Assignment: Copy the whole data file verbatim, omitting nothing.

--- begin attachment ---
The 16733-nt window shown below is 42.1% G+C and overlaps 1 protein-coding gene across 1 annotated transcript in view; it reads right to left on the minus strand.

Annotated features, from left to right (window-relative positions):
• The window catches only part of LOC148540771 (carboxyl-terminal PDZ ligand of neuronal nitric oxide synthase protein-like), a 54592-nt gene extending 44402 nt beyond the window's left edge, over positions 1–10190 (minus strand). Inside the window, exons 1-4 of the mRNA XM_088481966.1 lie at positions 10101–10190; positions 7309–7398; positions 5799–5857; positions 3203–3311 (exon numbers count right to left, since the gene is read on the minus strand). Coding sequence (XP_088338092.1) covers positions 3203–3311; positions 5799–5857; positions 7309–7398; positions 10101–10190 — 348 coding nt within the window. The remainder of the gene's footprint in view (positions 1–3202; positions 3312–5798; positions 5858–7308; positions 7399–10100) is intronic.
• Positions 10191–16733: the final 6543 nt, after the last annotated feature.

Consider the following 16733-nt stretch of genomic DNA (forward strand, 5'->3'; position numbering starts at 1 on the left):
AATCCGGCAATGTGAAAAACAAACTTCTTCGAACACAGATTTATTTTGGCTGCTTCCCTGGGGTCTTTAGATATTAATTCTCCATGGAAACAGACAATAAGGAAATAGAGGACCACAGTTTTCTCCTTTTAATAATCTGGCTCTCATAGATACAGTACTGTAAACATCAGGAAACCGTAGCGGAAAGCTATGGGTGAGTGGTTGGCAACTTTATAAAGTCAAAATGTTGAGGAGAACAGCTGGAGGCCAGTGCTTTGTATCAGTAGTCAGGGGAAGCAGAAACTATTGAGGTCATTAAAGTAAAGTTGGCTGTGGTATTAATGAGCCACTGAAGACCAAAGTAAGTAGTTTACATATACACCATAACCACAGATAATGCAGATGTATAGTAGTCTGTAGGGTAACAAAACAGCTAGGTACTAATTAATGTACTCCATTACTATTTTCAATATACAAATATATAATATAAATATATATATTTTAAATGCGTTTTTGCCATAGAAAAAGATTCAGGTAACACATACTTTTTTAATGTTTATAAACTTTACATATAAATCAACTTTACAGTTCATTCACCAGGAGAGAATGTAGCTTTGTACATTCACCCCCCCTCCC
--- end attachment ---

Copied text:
The 16733-nt window shown below is 42.1% G+C and overlaps 1 protein-coding gene across 1 annotated transcript in view; it reads right to left on the minus strand.

Annotated features, from left to right (window-relative positions):
• The window catches only part of LOC148540771 (carboxyl-terminal PDZ ligand of neuronal nitric oxide synthase protein-like), a 54592-nt gene extending 44402 nt beyond the window's left edge, over positions 1–10190 (minus strand). Inside the window, exons 1-4 of the mRNA XM_088481966.1 lie at positions 10101–10190; positions 7309–7398; positions 5799–5857; positions 3203–3311 (exon numbers count right to left, since the gene is read on the minus strand). Coding sequence (XP_088338092.1) covers positions 3203–3311; positions 5799–5857; positions 7309–7398; positions 10101–10190 — 348 coding nt within the window. The remainder of the gene's footprint in view (positions 1–3202; positions 3312–5798; positions 5858–7308; positions 7399–10100) is intronic.
• Positions 10191–16733: the final 6543 nt, after the last annotated feature.

Consider the following 16733-nt stretch of genomic DNA (forward strand, 5'->3'; position numbering starts at 1 on the left):
AATCCGGCAATGTGAAAAACAAACTTCTTCGAACACAGATTTATTTTGGCTGCTTCCCTGGGGTCTTTAGATATTAATTCTCCATGGAAACAGACAATAAGGAAATAGAGGACCACAGTTTTCTCCTTTTAATAATCTGGCTCTCATAGATACAGTACTGTAAACATCAGGAAACCGTAGCGGAAAGCTATGGGTGAGTGGTTGGCAACTTTATAAAGTCAAAATGTTGAGGAGAACAGCTGGAGGCCAGTGCTTTGTATCAGTAGTCAGGGGAAGCAGAAACTATTGAGGTCATTAAAGTAAAGTTGGCTGTGGTATTAATGAGCCACTGAAGACCAAAGTAAGTAGTTTACATATACACCATAACCACAGATAATGCAGATGTATAGTAGTCTGTAGGGTAACAAAACAGCTAGGTACTAATTAATGTACTCCATTACTATTTTCAATATACAAATATATAATATAAATATATATATTTTAAATGCGTTTTTGCCATAGAAAAAGATTCAGGTAACACATACTTTTTTAATGTTTATAAACTTTACATATAAATCAACTTTACAGTTCATTCACCAGGAGAGAATGTAGCTTTGTACATTCACCCCCCCTCCC